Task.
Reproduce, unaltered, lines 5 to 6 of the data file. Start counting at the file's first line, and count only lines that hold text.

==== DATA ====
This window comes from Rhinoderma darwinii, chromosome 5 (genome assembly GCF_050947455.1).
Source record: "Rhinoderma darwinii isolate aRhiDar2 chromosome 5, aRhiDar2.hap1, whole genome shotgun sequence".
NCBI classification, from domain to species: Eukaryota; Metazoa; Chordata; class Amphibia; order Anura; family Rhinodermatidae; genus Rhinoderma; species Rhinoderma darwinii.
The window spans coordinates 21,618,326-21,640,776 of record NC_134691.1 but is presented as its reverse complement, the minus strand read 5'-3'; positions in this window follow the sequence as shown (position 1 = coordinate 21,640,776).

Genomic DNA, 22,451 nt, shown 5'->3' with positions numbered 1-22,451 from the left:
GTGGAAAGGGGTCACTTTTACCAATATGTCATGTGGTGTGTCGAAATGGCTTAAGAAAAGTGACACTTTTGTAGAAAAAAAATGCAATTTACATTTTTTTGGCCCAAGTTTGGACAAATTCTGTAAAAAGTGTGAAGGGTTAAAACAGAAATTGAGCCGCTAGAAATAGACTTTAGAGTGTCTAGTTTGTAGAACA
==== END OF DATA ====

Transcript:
Genomic DNA, 22,451 nt, shown 5'->3' with positions numbered 1-22,451 from the left:
GTGGAAAGGGGTCACTTTTACCAATATGTCATGTGGTGTGTCGAAATGGCTTAAGAAAAGTGACACTTTTGTAGAAAAAAAATGCAATTTACATTTTTTTGGCCCAAGTTTGGACAAATTCTGTAAAAAGTGTGAAGGGTTAAAACAGAAATTGAGCCGCTAGAAATAGACTTTAGAGTGTCTAGTTTGTAGAACA